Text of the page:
Named for a semaphore telegraph that once stood on its summit, Telegraph Hill has been the home of poor immigrants, inspired artists, and wealthy investors. Its stairways traverse some of the city's most charming terrain, but if you'd prefer to skip the climb up the 284-foot hill, you can take a bus or taxi directly to Coit Tower and start the tour from there. Nearby, North Beach still pulses with its Italian-immigrant heritage and Beat movement history.
Take the F-line historic streetcar to the Embarcadero and Greenwich Street stop. Head west into (1) Levi Plaza, where this tour begins. The brick building complex bordering this quiet city refuge houses the headquarters for jeans-maker Levi Strauss & Co., which got its start in San Francisco in 1853 when Strauss sold canvas overalls to gold miners.
Walk west (crossing Battery and Sansome streets) to continue the tour along Filbert, a street so steep it turns into a stairway. Make your way up the Filbert Street steps to reach (2) Napier Lane, a wooden plank sidewalk lined with private dwellings that date from the 1870s and 1880s. Keep climbing those stairs, listening for the caw of Telegraph Hill's famous flock of wild parrots as you pass Victorian-era cottages and private gardens tumbling with blossoms.
At Montgomery Street, go right to reach (3) Julius' Castle, a 1922 restaurant known for its spectacular views. Look for the brick stairway adjacent to the restaurant and ascend the Greenwich Steps to (4) Coit Memorial Tower. Dedicated in 1933, the 210-foot tower honors Lillie Hitchcock Coit, an eccentric San Francisco philanthropist. Inside you'll see a series of colorful murals painted in 1934 by local artists under the Public Works Art Project.
After you take in the panoramic view from the top of Coit Tower, follow the sidewalk down Telegraph Hill Boulevard to the first intersection, Kearny Street. Walk three blocks and turn right onto Vallejo. Walk another block to reach Grant Avenue. On the left, local writers and artists frequent (5) Caffe Trieste (www.caffetrieste.com), a Beat poet hangout in the 1950s and the first espresso coffee house on the West Coast. On the right sits (6) St. Francis of Assisi Church (www.shrinesf.org). Built in 1860, this Norman Gothic beauty bears the name of the city's patron saint. Across Columbus Avenue, (7) Molinari Delicatessen has sold Italian essentials like mozzarella, straw-bottled Chianti, cannoli shells, and salami since 1896.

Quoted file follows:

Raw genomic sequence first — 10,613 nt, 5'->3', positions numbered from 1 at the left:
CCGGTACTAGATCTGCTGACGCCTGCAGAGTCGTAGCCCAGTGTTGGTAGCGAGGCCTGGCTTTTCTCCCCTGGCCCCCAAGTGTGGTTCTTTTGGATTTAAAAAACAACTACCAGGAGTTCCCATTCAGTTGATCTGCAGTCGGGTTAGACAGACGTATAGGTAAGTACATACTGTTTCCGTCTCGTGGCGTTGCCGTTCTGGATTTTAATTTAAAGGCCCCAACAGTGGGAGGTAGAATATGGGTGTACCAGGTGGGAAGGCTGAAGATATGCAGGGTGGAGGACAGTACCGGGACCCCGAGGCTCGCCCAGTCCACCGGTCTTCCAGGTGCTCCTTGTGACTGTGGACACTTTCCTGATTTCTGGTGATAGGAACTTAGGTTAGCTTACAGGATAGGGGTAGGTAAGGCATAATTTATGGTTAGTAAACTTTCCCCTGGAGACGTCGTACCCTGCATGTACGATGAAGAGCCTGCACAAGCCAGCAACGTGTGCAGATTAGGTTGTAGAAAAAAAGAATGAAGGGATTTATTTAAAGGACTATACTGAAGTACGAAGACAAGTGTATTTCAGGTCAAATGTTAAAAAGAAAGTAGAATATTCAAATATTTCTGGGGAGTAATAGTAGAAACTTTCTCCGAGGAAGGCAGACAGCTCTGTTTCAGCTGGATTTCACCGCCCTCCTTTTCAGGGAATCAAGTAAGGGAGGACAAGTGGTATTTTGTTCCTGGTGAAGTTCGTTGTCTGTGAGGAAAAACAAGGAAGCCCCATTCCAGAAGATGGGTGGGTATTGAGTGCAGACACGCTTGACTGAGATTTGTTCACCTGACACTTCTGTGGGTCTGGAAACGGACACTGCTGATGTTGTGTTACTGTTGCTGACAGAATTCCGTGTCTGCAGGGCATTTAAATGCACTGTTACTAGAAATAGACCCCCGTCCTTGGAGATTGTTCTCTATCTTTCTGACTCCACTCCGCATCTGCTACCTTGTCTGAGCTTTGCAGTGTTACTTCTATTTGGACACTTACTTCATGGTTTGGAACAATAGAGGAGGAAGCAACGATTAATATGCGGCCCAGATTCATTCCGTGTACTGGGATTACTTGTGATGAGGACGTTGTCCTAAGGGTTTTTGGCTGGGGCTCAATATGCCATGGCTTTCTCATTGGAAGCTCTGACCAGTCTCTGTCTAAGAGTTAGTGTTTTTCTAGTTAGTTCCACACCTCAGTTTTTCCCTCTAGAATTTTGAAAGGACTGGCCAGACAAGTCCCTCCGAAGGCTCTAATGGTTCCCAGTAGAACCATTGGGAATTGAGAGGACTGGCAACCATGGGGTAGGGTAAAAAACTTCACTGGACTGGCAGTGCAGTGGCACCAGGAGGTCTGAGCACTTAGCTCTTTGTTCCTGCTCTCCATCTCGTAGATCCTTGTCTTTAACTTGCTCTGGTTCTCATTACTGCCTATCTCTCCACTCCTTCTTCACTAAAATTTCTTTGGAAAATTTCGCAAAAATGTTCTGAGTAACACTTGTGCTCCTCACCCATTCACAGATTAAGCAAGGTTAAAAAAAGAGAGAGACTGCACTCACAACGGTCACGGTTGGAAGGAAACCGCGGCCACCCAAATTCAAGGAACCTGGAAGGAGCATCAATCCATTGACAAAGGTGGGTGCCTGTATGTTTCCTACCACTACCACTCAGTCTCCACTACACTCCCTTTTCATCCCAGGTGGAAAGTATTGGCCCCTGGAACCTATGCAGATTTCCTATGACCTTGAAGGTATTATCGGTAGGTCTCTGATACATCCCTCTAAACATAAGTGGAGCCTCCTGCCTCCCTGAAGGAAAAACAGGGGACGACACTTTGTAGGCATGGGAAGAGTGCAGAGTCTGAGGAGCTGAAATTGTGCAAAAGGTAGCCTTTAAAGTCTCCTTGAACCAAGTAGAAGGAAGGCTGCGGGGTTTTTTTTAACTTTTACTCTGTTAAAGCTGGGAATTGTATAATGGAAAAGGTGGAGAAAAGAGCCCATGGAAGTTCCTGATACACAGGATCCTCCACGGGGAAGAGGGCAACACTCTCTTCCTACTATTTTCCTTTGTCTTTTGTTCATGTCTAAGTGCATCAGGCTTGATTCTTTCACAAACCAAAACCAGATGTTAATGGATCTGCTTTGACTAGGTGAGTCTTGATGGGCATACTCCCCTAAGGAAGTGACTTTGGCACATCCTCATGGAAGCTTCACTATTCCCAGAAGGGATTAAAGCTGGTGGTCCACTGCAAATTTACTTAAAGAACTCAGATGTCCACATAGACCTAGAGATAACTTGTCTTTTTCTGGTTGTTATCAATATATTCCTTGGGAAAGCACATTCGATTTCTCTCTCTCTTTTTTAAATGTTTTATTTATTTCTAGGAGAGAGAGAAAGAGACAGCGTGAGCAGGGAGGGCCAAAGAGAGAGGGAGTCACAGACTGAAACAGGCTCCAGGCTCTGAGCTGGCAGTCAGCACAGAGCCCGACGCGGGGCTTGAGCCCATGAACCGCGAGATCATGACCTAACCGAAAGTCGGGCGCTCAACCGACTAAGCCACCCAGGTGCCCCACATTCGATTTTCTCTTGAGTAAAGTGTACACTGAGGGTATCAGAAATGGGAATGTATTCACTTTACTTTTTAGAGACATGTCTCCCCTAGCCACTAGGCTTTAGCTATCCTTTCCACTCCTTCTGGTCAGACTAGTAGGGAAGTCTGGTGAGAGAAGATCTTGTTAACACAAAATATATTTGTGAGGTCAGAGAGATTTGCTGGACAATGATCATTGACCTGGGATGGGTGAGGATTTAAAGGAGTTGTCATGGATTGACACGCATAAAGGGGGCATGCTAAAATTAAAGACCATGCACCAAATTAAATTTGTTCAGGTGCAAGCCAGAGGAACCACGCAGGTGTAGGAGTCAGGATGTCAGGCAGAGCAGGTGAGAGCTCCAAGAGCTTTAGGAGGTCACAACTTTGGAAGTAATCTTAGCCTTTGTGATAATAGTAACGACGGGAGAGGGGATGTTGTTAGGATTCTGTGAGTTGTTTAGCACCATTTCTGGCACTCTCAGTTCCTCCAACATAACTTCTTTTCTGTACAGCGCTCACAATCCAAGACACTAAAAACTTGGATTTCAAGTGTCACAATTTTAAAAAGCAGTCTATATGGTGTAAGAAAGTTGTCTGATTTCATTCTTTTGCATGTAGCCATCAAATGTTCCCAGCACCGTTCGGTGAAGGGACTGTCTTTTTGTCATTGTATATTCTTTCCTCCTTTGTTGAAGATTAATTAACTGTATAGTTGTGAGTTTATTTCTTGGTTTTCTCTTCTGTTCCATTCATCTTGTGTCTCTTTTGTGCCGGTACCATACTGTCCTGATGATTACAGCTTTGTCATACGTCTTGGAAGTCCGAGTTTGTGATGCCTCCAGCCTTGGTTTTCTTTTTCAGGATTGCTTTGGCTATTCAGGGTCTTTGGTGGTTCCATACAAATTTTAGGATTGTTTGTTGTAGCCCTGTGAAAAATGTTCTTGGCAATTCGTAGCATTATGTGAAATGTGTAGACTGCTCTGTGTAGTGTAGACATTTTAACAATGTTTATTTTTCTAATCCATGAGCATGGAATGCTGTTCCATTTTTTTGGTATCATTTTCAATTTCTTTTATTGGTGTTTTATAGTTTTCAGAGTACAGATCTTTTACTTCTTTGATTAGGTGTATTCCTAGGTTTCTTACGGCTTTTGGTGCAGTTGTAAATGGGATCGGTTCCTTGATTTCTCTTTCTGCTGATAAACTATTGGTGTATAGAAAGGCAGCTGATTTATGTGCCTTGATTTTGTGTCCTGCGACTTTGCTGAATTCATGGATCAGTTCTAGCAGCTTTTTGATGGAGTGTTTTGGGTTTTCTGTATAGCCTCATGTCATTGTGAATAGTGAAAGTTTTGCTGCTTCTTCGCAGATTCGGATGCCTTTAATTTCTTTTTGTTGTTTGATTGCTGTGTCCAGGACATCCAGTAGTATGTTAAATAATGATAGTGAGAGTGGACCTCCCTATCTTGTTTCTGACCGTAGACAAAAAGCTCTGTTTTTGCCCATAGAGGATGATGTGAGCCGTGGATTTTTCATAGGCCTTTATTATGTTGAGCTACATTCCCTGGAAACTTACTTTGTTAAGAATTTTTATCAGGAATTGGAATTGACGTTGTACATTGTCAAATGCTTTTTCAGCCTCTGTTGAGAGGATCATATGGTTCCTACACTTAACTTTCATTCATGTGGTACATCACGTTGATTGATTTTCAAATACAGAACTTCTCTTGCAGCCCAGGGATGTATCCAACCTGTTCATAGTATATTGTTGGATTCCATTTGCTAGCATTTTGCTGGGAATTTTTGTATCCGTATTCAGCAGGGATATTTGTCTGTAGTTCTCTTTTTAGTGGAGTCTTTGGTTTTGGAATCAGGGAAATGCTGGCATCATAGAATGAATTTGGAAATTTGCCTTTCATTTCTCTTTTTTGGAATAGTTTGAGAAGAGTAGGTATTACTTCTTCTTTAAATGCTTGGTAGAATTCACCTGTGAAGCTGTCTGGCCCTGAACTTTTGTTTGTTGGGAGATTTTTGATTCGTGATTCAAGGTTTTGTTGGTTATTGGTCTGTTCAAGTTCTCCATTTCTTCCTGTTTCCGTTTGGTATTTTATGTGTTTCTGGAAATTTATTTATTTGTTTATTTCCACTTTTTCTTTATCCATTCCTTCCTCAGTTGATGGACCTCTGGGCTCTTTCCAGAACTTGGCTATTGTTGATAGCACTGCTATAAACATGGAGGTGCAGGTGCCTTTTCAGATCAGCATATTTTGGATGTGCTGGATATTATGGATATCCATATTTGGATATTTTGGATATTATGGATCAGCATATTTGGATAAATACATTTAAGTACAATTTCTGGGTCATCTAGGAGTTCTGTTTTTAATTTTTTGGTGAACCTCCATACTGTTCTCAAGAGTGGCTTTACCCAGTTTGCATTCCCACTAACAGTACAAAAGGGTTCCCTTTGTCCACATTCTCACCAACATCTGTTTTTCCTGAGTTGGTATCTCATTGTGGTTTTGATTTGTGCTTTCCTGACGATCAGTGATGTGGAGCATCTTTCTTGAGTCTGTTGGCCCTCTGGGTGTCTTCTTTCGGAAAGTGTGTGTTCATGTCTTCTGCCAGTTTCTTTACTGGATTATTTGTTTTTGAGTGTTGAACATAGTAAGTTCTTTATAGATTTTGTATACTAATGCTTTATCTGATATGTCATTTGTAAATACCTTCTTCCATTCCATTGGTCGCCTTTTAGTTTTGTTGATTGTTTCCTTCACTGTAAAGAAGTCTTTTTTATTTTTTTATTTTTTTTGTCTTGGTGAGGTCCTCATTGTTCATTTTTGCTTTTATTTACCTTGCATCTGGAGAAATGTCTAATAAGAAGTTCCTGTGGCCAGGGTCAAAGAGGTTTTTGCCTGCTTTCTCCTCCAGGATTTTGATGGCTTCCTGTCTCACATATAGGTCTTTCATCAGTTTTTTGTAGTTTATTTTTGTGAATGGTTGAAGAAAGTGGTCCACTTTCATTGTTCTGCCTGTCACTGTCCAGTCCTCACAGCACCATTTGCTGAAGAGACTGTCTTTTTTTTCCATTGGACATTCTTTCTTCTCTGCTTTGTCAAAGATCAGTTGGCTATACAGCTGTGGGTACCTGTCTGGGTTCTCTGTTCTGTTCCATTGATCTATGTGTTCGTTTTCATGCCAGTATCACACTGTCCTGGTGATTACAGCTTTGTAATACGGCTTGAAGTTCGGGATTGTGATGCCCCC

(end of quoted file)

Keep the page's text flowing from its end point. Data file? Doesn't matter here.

Next, walk down the east side of Columbus and turn left on Grant Avenue to find (8) the Saloon, San Francisco's oldest continuously operating tavern (since 1861). Walk back to Columbus Avenue and turn left to reach (9) City Lights Bookstore (http://citylights.com). Co-founded in 1953 by poet Lawrence Ferlinghetti, the store soon became a favorite meeting place of Beat poets, including Allen Ginsburg and Jack Kerouac. Today, its narrow entryway opens to a warren of books with large collections of poetry, world literature, and political nonfiction.
Just across Jack Kerouac Alley, (10) Vesuvio (www.vesuvio.com), which opened in 1949, served those same Beat poets in the 1950s. You may wish to step into this bohemian bar for a well-earned end-of-the-tour drink.
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